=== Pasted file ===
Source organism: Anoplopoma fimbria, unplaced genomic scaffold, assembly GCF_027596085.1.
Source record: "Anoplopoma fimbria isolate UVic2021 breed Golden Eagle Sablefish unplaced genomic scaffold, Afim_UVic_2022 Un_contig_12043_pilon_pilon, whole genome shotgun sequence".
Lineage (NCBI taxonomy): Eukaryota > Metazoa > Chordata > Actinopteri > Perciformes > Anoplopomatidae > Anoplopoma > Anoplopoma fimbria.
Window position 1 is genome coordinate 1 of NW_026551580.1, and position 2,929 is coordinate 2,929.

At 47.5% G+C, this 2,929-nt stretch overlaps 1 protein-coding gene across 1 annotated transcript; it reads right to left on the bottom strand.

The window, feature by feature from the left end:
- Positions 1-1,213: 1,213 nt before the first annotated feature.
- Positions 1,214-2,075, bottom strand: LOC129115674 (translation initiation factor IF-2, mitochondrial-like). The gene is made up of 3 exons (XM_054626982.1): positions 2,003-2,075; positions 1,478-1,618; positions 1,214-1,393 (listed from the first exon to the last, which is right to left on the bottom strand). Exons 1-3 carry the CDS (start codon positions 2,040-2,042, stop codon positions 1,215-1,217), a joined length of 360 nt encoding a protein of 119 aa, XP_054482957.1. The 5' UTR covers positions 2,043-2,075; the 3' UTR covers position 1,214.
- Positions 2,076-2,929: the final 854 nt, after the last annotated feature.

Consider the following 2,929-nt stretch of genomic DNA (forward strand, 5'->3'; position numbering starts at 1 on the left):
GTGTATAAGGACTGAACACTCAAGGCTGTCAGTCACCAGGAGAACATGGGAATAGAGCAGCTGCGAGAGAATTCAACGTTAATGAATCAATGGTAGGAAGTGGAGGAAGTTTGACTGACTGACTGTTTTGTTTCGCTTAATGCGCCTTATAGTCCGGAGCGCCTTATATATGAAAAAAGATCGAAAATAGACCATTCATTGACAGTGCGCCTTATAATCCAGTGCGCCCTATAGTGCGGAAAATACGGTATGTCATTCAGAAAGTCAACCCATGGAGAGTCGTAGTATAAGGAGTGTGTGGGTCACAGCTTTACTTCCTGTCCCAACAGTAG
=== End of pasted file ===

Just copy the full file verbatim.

Source organism: Anoplopoma fimbria, unplaced genomic scaffold, assembly GCF_027596085.1.
Source record: "Anoplopoma fimbria isolate UVic2021 breed Golden Eagle Sablefish unplaced genomic scaffold, Afim_UVic_2022 Un_contig_12043_pilon_pilon, whole genome shotgun sequence".
Lineage (NCBI taxonomy): Eukaryota > Metazoa > Chordata > Actinopteri > Perciformes > Anoplopomatidae > Anoplopoma > Anoplopoma fimbria.
Window position 1 is genome coordinate 1 of NW_026551580.1, and position 2,929 is coordinate 2,929.

At 47.5% G+C, this 2,929-nt stretch overlaps 1 protein-coding gene across 1 annotated transcript; it reads right to left on the bottom strand.

The window, feature by feature from the left end:
- Positions 1-1,213: 1,213 nt before the first annotated feature.
- Positions 1,214-2,075, bottom strand: LOC129115674 (translation initiation factor IF-2, mitochondrial-like). The gene is made up of 3 exons (XM_054626982.1): positions 2,003-2,075; positions 1,478-1,618; positions 1,214-1,393 (listed from the first exon to the last, which is right to left on the bottom strand). Exons 1-3 carry the CDS (start codon positions 2,040-2,042, stop codon positions 1,215-1,217), a joined length of 360 nt encoding a protein of 119 aa, XP_054482957.1. The 5' UTR covers positions 2,043-2,075; the 3' UTR covers position 1,214.
- Positions 2,076-2,929: the final 854 nt, after the last annotated feature.

Consider the following 2,929-nt stretch of genomic DNA (forward strand, 5'->3'; position numbering starts at 1 on the left):
GTGTATAAGGACTGAACACTCAAGGCTGTCAGTCACCAGGAGAACATGGGAATAGAGCAGCTGCGAGAGAATTCAACGTTAATGAATCAATGGTAGGAAGTGGAGGAAGTTTGACTGACTGACTGTTTTGTTTCGCTTAATGCGCCTTATAGTCCGGAGCGCCTTATATATGAAAAAAGATCGAAAATAGACCATTCATTGACAGTGCGCCTTATAATCCAGTGCGCCCTATAGTGCGGAAAATACGGTATGTCATTCAGAAAGTCAACCCATGGAGAGTCGTAGTATAAGGAGTGTGTGGGTCACAGCTTTACTTCCTGTCCCAACAGTAG